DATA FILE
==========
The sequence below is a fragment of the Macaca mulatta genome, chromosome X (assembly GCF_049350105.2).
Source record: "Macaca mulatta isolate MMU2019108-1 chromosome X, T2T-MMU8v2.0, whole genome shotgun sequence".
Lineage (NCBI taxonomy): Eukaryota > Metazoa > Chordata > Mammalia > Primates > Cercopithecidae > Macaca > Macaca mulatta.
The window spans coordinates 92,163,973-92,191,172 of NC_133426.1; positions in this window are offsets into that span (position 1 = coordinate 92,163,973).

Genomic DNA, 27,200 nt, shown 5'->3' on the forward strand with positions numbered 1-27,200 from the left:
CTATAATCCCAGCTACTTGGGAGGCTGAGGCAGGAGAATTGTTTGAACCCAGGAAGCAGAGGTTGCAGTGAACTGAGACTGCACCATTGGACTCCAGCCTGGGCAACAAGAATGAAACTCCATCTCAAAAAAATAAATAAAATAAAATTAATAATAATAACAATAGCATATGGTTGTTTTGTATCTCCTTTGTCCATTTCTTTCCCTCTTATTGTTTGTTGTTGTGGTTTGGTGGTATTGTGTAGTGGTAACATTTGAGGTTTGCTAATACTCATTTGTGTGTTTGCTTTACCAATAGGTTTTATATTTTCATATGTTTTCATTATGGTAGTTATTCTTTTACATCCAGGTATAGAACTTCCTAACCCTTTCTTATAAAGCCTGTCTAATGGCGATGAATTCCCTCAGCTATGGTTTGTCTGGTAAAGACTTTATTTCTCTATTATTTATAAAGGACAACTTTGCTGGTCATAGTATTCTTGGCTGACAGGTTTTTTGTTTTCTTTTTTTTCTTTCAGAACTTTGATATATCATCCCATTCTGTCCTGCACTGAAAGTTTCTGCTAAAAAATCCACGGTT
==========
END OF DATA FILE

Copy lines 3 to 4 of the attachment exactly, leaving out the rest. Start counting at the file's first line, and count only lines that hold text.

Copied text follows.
Lineage (NCBI taxonomy): Eukaryota > Metazoa > Chordata > Mammalia > Primates > Cercopithecidae > Macaca > Macaca mulatta.
The window spans coordinates 92,163,973-92,191,172 of NC_133426.1; positions in this window are offsets into that span (position 1 = coordinate 92,163,973).